Here are a couple of things you might not think of when it comes to access to education for poor girls in India: sanitary products and clean, functioning toilets. These aren’t factors that people want dwell on but they are vital for keeping girls in school where they belong.
While living in Hyderabad, a friend invited me to go with her to meet a woman who wanted to develop a business plan to make affordable sanitary napkins for poor women in India. We met at an upscale coffee shop and listened to her enthusiastic presentation. Her plan involved a machine that could make sanitary napkins out of cotton, which is less expensive than paper. She would have the product distributed by rural women to their villages in hygiene packets that included soap, toothpaste, etc to reduce stigma. I could just imagine women carrying the packets on their heads in baskets, their saris blowing in the breeze. Later, I recited the story many times about how comical we must have looked drinking our lattes and gushing about sanitary napkins in the middle of a fancy coffee shop run by men.
Looking back, I was naive about the social and health consequences of menstruation for poor women and girls in India. To start with, menstruation is a taboo subject. Girls are given information that is laced with shame. Messages like they are “untouchable”, cursed, and shouldn’t prepare food when they menstruate because they are unclean. Some girls are not allowed to leave the house when they have their period. No wonder absenteeism goes up when girls menstruate. Cramps alone may be enough to make you miss school; being told not to leave the house doesn’t help. It is estimated that about 23% of teen girls drop out of school when they reach puberty. Lack of affordable sanitary products and pressure from the family are the main reasons. Puberty is also when there is a push from family to get married. There is family pressure to have a daughter married before anything can happen that might jeopardize her reputation.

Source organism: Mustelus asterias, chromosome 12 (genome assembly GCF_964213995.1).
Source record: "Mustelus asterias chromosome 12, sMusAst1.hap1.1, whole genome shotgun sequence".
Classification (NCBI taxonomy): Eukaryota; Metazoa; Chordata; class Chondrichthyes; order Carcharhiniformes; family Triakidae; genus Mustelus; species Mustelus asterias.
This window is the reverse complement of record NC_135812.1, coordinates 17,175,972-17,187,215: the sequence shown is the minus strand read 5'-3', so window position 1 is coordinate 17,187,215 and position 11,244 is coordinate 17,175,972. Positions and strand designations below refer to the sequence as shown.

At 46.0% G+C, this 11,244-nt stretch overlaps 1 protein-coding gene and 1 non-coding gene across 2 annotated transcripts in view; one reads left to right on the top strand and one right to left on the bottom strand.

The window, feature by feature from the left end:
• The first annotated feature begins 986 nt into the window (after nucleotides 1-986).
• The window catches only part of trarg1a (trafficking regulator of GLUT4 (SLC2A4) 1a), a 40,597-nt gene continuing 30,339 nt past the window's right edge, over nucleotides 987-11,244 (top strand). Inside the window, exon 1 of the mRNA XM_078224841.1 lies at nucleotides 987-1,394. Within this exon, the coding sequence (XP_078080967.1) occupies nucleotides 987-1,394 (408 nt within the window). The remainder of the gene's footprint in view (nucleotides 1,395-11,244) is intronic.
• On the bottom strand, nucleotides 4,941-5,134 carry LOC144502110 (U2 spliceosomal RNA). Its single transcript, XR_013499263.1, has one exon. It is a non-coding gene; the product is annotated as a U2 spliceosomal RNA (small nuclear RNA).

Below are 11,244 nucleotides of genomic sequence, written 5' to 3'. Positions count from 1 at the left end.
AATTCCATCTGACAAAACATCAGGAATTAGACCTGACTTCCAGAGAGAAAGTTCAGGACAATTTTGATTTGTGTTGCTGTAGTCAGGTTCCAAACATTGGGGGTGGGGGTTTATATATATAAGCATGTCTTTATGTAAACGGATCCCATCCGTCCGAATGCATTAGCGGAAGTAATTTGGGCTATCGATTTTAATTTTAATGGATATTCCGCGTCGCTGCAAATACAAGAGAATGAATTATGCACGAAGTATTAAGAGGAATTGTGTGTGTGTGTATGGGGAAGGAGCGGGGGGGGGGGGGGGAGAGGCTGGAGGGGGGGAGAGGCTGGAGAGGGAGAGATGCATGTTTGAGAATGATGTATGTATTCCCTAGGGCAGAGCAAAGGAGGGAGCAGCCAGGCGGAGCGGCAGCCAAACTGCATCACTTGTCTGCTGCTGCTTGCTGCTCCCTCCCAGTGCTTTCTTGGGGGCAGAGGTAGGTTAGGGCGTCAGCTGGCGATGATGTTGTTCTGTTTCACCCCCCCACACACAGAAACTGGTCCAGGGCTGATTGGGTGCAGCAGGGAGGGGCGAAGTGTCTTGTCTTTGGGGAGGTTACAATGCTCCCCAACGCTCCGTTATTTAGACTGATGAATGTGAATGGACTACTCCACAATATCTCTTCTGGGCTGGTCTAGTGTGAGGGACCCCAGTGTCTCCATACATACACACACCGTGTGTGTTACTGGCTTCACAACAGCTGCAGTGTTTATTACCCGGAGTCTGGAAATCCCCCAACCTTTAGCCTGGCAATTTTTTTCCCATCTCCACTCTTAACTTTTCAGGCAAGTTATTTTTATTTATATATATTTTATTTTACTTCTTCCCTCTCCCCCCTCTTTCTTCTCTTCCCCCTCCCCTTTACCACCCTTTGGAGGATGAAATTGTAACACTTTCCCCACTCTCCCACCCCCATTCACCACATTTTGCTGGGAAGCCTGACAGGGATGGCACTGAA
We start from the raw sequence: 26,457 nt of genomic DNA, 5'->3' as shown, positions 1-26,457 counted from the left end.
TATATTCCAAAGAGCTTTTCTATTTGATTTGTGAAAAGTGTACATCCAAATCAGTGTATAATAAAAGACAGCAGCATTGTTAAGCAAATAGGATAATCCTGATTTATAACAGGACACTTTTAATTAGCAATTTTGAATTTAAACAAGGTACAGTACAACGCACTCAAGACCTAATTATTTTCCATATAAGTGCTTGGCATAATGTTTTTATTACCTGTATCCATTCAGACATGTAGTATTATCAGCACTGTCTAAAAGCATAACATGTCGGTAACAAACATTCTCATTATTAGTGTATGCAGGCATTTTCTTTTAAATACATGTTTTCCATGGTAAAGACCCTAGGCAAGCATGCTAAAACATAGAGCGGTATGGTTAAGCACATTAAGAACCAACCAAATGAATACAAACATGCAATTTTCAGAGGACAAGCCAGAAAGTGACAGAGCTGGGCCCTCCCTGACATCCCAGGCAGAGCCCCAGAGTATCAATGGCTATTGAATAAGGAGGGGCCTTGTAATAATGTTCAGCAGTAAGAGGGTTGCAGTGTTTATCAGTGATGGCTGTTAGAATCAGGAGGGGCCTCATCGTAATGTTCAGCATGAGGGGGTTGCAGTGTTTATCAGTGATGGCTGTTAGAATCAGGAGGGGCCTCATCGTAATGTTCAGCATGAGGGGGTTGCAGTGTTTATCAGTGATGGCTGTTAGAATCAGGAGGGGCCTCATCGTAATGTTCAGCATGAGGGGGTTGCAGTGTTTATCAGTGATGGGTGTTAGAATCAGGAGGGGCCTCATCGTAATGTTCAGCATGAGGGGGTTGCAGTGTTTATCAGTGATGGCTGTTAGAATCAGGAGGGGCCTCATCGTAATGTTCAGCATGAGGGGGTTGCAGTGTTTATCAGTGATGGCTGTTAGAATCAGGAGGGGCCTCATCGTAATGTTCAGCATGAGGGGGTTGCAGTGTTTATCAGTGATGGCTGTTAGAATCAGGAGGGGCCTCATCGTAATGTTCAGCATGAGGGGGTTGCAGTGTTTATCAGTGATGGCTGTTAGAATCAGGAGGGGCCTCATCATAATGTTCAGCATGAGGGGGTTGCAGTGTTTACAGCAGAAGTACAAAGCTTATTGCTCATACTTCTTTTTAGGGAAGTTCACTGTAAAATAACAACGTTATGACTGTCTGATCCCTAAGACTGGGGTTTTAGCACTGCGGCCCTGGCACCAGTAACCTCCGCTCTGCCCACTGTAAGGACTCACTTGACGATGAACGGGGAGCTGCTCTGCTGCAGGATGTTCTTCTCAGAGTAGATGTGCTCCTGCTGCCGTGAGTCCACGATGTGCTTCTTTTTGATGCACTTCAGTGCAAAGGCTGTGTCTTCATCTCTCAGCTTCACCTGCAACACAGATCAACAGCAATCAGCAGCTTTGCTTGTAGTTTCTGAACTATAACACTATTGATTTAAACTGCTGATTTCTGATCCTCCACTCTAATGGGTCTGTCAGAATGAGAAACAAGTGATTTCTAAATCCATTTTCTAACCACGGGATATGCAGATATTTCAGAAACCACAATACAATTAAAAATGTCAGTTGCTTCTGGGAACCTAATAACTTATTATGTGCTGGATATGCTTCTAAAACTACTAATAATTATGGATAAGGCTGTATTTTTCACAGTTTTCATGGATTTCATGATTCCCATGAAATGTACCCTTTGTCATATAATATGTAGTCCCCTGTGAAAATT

Because sanitary products are unaffordable, poor women may have to choose between having food for their children and purchasing sanitary napkins for themselves and their daughters. As a result, women and girls resort to unhygienic methods like newspapers, cloth, mud, or cornhusks. This puts the girls and women at high risk for reproductive tract infections that can be fatal.
Now the potty factor. If a girl makes it to school (hopefully with a sanitary product to help manage her period) it is likely that there may not be a bathroom there. If there is a bathroom it will be shared with boys. This is particularly true in the government schools in India. There was a survey of 700,000 government schools and only 1 in 6 had toilets. Imagine what that must be like: a teen girl adjusting to having a period and not having access to private toilet facilities. I think I would stay home too!
When I visited Wings I asked how they help the teen girls manage puberty. I was pleased to hear they provide sanitary napkins for the girls, give them factual information about puberty and tell them how to manage their periods safely. The toilets are plentiful and very clean. This is just another advantage the girls at Wings receive. The benefits will be exponential. When the students at Wings become mothers they will make sure their daughters have the facts and the resources to manage puberty without the myths and the shame.